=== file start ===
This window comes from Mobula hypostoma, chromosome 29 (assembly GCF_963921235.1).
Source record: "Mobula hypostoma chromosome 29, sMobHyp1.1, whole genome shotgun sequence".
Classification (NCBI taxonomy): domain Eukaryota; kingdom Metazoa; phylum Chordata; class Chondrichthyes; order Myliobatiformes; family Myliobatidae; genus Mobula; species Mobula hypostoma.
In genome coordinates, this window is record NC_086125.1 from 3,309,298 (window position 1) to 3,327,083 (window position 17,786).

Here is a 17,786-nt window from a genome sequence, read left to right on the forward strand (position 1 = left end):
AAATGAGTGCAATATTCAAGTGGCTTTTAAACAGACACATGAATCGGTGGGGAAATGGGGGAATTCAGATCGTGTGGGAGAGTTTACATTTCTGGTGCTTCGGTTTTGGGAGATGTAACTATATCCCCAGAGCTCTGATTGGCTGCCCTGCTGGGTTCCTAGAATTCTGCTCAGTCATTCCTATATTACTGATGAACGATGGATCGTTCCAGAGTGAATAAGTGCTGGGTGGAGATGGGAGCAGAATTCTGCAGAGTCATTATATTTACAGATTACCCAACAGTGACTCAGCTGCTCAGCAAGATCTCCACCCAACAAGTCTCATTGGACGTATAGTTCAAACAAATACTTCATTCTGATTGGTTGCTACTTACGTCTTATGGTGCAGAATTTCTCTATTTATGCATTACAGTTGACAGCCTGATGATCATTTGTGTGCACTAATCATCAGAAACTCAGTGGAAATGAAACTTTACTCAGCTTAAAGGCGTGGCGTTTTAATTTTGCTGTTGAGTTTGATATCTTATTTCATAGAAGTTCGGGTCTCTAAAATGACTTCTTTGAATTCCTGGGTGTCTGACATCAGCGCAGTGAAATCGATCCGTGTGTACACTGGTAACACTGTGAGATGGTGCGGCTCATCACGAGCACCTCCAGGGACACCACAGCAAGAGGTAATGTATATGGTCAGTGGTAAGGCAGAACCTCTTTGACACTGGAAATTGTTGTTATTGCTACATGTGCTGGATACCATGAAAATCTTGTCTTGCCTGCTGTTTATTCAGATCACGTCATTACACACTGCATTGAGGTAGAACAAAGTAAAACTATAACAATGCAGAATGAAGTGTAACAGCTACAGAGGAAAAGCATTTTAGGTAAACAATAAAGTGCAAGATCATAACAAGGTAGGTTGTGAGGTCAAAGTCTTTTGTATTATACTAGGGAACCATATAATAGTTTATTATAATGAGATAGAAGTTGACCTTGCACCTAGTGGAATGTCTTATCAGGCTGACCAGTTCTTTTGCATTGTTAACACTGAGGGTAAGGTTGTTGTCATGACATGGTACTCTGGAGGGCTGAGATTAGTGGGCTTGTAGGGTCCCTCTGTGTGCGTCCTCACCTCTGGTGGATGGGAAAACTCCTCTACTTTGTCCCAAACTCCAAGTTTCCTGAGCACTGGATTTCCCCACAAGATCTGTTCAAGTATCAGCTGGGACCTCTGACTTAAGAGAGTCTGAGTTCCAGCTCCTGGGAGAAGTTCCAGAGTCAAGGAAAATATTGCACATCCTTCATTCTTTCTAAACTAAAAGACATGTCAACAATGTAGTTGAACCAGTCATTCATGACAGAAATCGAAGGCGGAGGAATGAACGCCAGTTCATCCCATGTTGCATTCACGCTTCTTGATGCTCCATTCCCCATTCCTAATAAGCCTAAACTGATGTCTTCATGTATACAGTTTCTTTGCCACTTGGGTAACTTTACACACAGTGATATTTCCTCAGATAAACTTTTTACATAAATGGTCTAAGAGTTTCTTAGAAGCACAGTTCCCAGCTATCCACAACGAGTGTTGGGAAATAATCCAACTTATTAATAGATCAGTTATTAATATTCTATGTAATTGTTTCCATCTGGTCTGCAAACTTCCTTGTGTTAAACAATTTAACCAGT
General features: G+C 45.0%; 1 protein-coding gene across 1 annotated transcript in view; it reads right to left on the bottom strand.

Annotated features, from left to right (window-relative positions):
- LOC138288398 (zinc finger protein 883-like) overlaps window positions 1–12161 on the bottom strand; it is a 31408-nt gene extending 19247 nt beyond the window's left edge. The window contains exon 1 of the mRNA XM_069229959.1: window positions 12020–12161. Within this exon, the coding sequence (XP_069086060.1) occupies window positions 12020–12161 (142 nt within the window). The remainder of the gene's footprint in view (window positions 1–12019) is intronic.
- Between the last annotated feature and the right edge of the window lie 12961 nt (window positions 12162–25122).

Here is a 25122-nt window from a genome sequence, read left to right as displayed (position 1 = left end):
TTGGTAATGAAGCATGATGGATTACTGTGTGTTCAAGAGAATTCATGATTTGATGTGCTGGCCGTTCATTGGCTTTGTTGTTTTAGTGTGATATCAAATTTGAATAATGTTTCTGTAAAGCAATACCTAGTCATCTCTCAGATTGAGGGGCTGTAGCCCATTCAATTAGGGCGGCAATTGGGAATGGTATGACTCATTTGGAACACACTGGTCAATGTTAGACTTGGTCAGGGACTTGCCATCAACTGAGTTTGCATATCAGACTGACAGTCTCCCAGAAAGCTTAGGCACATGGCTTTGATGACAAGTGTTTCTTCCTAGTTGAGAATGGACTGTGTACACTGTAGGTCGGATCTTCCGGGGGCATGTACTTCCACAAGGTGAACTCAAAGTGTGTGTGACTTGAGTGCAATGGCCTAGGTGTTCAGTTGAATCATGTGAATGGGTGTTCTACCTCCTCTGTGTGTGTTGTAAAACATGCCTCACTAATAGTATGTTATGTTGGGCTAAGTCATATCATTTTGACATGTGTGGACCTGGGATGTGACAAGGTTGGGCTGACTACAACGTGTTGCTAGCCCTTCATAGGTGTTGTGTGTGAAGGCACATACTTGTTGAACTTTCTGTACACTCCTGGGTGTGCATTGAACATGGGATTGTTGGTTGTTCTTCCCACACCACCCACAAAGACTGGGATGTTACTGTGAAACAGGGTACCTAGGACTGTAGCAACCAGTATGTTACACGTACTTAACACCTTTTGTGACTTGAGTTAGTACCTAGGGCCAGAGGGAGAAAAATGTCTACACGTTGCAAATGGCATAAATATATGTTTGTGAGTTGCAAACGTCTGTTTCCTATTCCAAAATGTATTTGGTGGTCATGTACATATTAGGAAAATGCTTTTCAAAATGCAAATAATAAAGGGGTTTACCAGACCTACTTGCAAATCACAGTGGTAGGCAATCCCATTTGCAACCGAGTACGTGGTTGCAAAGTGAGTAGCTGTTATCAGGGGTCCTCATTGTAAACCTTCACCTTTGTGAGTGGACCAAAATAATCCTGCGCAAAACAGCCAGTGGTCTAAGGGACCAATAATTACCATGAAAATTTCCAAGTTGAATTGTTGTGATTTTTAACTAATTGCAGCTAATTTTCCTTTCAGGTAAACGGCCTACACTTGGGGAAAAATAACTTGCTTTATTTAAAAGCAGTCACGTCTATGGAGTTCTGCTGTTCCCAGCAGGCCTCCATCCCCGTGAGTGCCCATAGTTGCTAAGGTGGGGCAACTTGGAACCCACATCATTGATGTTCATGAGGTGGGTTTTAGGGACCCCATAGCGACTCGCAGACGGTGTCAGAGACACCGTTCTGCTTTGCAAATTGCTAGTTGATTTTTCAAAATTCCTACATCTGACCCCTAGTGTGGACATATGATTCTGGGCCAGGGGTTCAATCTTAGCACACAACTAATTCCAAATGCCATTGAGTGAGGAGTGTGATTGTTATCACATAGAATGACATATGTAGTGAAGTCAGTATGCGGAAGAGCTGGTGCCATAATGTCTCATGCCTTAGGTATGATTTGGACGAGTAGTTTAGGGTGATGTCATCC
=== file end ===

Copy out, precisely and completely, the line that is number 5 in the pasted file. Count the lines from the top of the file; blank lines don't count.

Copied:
Here is a 17,786-nt window from a genome sequence, read left to right on the forward strand (position 1 = left end):